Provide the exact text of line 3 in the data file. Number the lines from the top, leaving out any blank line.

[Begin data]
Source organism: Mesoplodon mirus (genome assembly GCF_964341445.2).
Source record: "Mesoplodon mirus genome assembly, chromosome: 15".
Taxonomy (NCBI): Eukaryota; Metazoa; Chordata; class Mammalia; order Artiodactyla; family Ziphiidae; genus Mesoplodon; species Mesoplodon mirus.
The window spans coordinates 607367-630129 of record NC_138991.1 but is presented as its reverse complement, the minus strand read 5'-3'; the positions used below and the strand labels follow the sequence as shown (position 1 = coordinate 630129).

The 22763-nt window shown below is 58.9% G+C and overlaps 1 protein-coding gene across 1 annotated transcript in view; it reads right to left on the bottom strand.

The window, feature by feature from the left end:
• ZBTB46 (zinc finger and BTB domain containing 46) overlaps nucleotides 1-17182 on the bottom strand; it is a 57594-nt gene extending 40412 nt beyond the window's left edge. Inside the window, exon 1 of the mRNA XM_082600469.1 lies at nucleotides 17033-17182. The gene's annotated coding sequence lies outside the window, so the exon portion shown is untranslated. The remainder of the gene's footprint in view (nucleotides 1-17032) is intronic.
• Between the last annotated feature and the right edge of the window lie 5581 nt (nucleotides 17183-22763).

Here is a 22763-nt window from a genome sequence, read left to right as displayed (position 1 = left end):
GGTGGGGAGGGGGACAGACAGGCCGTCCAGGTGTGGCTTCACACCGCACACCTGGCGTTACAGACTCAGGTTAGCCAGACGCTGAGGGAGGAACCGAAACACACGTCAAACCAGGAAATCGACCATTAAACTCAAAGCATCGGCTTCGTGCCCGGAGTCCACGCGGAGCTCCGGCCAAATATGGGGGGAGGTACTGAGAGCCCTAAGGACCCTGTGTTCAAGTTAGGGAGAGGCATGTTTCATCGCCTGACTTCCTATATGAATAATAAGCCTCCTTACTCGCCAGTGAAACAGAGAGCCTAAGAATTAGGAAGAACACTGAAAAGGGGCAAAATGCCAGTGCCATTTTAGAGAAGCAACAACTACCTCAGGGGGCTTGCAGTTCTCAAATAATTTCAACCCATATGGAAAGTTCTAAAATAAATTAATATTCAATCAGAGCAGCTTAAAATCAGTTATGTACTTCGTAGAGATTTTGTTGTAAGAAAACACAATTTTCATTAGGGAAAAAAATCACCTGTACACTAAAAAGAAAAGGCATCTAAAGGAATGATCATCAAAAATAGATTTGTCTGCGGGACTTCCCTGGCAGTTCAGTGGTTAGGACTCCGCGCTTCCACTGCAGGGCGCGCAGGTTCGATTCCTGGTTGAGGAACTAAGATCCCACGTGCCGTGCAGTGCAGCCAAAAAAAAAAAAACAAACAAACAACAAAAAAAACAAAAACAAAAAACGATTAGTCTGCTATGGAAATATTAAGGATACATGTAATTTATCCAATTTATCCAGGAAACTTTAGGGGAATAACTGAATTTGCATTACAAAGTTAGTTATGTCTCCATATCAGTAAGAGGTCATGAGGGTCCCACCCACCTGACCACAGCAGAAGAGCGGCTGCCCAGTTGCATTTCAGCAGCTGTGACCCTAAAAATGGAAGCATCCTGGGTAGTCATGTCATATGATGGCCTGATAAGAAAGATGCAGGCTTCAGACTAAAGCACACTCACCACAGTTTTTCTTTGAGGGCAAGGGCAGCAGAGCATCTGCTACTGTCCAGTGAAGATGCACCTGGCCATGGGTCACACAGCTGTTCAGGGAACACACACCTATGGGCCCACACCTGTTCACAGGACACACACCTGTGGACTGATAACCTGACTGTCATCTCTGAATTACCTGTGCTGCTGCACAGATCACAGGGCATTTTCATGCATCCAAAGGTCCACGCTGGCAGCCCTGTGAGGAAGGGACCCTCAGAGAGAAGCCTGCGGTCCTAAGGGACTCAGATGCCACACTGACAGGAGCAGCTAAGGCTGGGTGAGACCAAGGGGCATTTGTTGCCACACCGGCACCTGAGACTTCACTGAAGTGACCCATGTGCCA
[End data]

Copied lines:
Taxonomy (NCBI): Eukaryota; Metazoa; Chordata; class Mammalia; order Artiodactyla; family Ziphiidae; genus Mesoplodon; species Mesoplodon mirus.